That's a ridiculous comment. All stikes hurt people. That's the entire point. If a strike did not hurt someone, then the use of a strike as a bargining tactic would be nil. What you're basically saying is that you support the right to strike as long as people don't strike.
Look, there is no way for the TWU to bring the MTA to the table. The MTA doesn't have to give them a contract. The MTA doesn't have to do dick. They can sit back, play games with the union, and try to force them into accepting an offer that is going to break the union. And if the union doesn't strike, that is exactly what is going to happen. The union will break.
There were quite a few rumors circling around NJ at the time that when Codey decided not to run for re-election as governer that he did so upon promise of a senate seat. Whether or not they were accurate remains to be seen. It is the sort of deal that I can see being brokered.
It would be an interesting setup. With Codey in the Senate for a while, Corzine would be free to use the governership as a springboard towards something greater (I'm pretty sure the idea of a white house run has entered his mind). And then Codey can return after Corzine moves on and take back the governership, basically following in Corzine's footsteps.
All speculation at this point, of course.
even if Kerry had won, it would still be the Republican clown show in both houses. There would be plenty to keep the Dems riled up.
I think this view underestimates the power of community, especially for Democrats. The Democratic party is, in many ways, about communication, which both helps and hurts the party. The ability of kos and its children sites to foster community is pretty important. Look at tmpcafe.com. In just a few weeks its traffic now matches that of talkingpointsmemo.com. You offer a community and Democrats will show up. I think this would have continued to fuel the growth of places like kos even if Kerry have won. Maybe not quite as much as current exists, but nowhere near like the slump the right wing is having now.
Remember that the entire McSleezy thing was going down in 2004. Statewide perception of Democrats as corrupt was probably at an all time high. And Bush still lost signifigantly and by quite a bit more than the polls suggested. The only way that NJ swings more to the right is if the Dems don't kill the whole corruption thing.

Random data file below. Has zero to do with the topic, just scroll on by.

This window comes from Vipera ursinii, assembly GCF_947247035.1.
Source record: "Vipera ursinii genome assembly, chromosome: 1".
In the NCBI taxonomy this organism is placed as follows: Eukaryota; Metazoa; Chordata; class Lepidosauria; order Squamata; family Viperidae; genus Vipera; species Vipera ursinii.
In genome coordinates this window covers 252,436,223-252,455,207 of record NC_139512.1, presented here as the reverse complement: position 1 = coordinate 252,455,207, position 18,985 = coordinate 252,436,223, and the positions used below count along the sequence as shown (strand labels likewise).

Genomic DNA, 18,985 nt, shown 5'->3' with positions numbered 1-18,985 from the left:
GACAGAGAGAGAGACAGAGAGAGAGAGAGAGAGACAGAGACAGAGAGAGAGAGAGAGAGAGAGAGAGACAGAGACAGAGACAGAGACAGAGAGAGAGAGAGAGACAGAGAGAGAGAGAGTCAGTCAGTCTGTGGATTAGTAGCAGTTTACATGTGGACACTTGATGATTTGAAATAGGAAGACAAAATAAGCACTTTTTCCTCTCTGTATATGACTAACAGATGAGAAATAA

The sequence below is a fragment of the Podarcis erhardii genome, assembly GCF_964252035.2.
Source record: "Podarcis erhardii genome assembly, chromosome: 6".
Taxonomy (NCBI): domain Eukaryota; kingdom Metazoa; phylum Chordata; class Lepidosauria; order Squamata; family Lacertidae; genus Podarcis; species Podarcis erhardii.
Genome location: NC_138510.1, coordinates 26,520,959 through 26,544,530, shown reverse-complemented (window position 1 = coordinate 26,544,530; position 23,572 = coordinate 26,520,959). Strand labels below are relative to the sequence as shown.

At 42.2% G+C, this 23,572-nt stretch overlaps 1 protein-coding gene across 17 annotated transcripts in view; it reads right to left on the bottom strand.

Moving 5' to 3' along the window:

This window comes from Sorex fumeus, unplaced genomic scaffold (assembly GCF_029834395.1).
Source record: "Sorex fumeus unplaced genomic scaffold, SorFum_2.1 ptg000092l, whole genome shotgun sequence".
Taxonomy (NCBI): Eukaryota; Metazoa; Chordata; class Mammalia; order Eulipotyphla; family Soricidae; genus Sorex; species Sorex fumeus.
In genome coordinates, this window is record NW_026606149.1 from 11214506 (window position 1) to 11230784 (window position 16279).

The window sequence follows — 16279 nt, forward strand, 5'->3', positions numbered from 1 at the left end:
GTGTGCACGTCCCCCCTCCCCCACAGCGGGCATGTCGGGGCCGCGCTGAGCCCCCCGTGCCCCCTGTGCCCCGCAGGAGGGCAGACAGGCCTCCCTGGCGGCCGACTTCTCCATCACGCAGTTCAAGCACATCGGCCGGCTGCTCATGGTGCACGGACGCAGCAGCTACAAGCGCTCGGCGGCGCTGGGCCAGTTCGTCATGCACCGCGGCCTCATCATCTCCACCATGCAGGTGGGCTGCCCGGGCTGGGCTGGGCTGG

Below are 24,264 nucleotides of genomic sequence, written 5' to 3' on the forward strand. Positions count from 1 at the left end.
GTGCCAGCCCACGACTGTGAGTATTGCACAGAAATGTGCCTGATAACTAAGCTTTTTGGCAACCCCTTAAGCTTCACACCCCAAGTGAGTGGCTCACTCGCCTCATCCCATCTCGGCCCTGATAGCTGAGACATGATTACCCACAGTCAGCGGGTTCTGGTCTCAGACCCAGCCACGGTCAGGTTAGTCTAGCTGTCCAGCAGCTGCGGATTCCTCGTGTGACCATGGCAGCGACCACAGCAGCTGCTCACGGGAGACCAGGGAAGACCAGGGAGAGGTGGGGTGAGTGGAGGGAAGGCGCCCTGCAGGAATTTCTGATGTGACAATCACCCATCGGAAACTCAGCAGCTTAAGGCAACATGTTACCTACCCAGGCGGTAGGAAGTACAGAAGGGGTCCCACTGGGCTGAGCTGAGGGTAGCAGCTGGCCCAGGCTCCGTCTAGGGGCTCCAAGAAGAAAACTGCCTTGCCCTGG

As a registered NJ voter and someone who's been watching politics there since I was a kid, I don't think there is a chance Forrester wins this election. For a Republican to win the governership in NJ, either a large number of Dems have to dislike the candidate or the Repub has to appear moderate enough to strip away right-leaning Dems. Corzine is well liked (especially since he is seen as being less corrupt than most of the NJ Dem party) and Forrester is seen as something of a nut. So unless some drastic happens, the NJ governer race if Corzine's to lose.
Now the upcoming Senate seat is a lot more scary. Especially if Whitman runs. Can't begin to say how much I hate that woman, but she has a decent amount of moderate support in the state and very high name recognition. Plus, she's been very good with the 'take back the Republican party' talking points, which will play well in the more liberal Jersey.
I was definitely dissatified with Don't Think of an Elephant when I first read it. Since then, I've picked up Moral Politics and a majority of my problems went away. Elephant is the distilation of a large amount of research that Lakoff has done and I think it suffers dramatically without prior knowledge of the research.
Of course, that could just be my liberalness coming out in my dislike for simple answers and being told things without explanation. :-)
If you feel like a majority of what Lakoff talks about in Elephant is not substantiated well enough, pick up a copy of Moral Politics.